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Lessons in the Lutheran Confessions
The Large Catechism – part 56

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From the Word: 3 So Adoni-zedek, king of Jerusalem, sent to Hoham, king of Hebron, to Piram, king of Jarmuth, to Japhia, king of Lachish, and unto Debir, king of Eglon, saying, 4 “Come up to me, and help me, and let us attack Gibeon, since it has made peace with Joshua and with the people of Israel. 5 Then the five kings of the Amorites—the king of Jerusalem, the king of Hebron, the king of Jarmuth, the king of Lachish, and the king of Eglon—gathered and went up, they and all their armies, and encamped against Gibeon, and made war against it. (Joshua 10:3–5)

From the ConfessionsThe Large Catechism, The Ten Commandments

The First Commandment

You shall have no other gods before me.

Although these words relate to all the commandments (as we will learn later), they are, nonetheless, connected to this chief commandment because it is of foremost importance that people have a right head. For where the head is right, the whole life must be right, and vice versa.

Learn from these words, then, how angry God is with those who trust in anything but him, so that his anger does not cease until the fourth generation. On the other hand, his blessing and goodness extend to untold thousands of those who trust and believe in him alone with the whole heart. Otherwise, people live in a sense of security, committing themselves to fortune, like thugs who think that it makes no great difference how they live. He is God, and will not leave it unavenged if people turn away from him, and will not stop being angry until the fourth generation, even until they are utterly exterminated. Therefore, God is to be feared, not despised.

Pulling It Together: The news had traveled throughout the land, how God had fought Israel’s battles. Country after country, and city after city were terrified of Israel’s approach. Still, the king of Jerusalem dared defy God’s will by asking four other kings to help him with their armies at their sides. Yet, note how he did not wage war with Israel itself, but with one of the cities who made peace with Israel. The-Lord-is-Righteousness (that is what Adoni-zedek means) asked the other kings for help, when he should have turned to the just God of heaven and earth for aid.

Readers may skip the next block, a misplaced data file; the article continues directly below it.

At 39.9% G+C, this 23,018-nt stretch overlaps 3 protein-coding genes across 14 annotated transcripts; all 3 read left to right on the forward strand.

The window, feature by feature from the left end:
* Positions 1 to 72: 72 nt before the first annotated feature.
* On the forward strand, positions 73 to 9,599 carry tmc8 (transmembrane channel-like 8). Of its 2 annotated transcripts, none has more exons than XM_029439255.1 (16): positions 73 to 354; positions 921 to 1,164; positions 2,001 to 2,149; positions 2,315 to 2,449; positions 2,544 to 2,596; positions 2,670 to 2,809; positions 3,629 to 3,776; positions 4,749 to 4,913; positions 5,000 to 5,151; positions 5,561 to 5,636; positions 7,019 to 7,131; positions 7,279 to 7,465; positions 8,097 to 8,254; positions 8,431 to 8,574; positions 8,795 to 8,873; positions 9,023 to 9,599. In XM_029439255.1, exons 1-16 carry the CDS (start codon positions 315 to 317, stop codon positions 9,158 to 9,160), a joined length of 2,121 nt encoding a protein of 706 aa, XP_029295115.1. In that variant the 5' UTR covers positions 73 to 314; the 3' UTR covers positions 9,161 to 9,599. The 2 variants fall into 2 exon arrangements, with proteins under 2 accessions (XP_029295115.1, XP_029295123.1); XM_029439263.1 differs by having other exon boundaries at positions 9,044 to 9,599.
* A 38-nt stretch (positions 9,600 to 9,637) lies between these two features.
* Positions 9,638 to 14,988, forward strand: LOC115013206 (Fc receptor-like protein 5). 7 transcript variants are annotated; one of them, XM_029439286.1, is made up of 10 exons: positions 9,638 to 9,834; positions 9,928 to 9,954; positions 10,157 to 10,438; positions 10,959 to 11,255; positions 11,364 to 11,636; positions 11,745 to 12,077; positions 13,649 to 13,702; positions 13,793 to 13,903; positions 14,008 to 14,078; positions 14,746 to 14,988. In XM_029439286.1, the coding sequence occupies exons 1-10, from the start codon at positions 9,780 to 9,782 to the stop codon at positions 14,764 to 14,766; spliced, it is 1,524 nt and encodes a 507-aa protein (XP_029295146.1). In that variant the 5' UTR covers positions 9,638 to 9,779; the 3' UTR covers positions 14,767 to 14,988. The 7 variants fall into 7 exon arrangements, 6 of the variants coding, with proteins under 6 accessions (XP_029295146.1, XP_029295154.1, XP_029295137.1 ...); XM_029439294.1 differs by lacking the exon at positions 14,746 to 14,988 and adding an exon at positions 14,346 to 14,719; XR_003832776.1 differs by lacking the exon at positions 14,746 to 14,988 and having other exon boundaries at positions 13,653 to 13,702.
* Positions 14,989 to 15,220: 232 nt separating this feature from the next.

Before we dismiss the five kings as nitwits, we might take the measure of our own hearts and minds. Although we should fear and trust God alone, we too, trust in the imagined might of self, of alliances, of any number of things other than God. This is true particularly when the guilt of our sins weighs heavily. We might turn to trying harder, being more religious, ignoring our consciences, doing good things for others, all in an attempt to feel better. But it does not work; we never feel better until we kneel before the true Lord, who is alone our righteousness, confessing our sins and receiving the forgiveness and peace that only God may give, and will give, if we just ask him: “Help me!”

Prayer: Help me, Lord, a sinner of your own redeeming. Amen.

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Reading and Discussion of Luther's Catechisms is a more challenging study series based on assigned readings from the Book of Concord and related Scripture texts. Each study is comprised of eight sessions, plus an optional introductory session, presented in a question and discussion format. 

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